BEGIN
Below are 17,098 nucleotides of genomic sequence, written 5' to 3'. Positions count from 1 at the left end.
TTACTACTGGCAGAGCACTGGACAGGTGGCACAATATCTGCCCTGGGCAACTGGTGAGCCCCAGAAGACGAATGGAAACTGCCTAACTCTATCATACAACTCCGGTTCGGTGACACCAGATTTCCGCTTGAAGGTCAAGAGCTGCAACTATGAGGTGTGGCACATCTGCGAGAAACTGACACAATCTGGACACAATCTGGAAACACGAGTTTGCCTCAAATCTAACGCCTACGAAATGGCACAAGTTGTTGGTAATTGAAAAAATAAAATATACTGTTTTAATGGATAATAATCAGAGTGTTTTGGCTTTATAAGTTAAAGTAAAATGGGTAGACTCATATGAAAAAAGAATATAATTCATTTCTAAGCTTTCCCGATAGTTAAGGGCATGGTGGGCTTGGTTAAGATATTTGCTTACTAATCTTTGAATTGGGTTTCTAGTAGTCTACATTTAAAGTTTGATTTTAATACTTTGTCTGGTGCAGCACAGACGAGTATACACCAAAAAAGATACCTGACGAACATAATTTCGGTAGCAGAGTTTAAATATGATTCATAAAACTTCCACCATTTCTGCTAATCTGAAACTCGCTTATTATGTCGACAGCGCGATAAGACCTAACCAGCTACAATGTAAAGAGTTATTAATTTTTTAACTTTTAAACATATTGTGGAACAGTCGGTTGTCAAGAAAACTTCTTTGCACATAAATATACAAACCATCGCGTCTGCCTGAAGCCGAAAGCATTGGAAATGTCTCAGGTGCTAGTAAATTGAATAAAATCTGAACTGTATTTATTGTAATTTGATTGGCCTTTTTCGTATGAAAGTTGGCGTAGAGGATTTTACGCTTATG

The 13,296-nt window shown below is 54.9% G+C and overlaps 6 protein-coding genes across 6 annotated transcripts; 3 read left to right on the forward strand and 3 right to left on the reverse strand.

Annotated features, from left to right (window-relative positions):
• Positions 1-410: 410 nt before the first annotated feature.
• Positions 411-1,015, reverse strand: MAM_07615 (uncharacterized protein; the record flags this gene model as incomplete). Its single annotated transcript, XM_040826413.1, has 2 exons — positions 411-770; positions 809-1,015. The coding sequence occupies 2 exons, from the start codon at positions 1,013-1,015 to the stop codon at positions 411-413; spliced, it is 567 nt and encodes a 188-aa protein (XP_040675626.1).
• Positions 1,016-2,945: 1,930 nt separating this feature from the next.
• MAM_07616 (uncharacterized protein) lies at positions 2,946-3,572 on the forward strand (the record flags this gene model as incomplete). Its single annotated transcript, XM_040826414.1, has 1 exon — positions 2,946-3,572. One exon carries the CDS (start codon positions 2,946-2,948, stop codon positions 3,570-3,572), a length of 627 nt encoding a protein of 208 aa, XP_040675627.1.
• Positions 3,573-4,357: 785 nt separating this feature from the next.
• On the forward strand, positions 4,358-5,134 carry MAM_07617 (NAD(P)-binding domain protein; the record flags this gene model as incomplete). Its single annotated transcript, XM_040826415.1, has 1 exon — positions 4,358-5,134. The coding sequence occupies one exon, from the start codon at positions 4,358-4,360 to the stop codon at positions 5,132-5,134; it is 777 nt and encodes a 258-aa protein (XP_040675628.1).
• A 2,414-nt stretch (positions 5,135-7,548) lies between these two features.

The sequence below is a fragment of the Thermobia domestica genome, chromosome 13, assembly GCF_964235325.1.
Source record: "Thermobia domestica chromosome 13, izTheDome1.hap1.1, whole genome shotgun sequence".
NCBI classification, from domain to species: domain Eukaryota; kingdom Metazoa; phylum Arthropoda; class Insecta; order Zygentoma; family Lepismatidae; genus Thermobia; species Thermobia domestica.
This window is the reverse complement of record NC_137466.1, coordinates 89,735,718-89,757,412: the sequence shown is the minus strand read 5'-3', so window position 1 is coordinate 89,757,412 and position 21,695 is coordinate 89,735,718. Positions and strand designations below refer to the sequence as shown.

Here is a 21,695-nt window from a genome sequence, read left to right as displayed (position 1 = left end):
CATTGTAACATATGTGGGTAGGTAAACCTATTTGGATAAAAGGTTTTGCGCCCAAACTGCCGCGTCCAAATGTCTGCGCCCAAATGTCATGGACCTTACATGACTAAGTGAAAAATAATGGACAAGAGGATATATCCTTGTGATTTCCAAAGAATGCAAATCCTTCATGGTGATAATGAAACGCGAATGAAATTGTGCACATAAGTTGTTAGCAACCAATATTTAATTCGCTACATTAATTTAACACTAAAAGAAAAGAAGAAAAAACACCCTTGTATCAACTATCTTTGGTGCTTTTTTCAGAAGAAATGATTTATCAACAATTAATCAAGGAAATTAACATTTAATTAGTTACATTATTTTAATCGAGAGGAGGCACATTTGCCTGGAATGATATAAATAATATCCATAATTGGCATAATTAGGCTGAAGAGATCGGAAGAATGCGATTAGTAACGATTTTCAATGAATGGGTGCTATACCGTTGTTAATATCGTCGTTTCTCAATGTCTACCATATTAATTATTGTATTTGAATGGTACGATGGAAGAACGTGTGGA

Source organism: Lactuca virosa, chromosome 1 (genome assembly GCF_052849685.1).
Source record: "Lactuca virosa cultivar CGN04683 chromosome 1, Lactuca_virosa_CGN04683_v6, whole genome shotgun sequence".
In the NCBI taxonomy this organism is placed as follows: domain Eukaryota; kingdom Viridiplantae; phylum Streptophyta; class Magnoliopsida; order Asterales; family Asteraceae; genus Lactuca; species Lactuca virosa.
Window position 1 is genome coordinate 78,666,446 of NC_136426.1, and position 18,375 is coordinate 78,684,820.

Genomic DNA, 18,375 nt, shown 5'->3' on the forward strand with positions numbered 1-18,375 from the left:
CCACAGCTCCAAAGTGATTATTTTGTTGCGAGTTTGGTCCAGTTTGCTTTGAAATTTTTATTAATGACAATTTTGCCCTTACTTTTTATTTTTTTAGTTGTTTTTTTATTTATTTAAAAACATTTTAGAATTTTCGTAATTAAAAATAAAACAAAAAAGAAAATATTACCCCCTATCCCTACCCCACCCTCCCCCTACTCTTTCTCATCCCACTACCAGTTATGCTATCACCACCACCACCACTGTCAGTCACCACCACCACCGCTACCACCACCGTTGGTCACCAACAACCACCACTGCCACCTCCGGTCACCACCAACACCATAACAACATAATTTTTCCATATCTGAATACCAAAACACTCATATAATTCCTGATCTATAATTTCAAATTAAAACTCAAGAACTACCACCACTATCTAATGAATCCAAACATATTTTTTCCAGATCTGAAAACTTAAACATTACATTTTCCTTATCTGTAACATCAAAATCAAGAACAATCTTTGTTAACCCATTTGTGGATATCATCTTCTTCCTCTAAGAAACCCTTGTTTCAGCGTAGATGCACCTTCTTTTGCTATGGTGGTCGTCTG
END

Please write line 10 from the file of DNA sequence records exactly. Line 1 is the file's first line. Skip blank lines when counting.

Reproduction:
• On the forward strand, positions 4,358-5,134 carry MAM_07617 (NAD(P)-binding domain protein; the record flags this gene model as incomplete). Its single annotated transcript, XM_040826415.1, has 1 exon — positions 4,358-5,134. The coding sequence occupies one exon, from the start codon at positions 4,358-4,360 to the stop codon at positions 5,132-5,134; it is 777 nt and encodes a 258-aa protein (XP_040675628.1).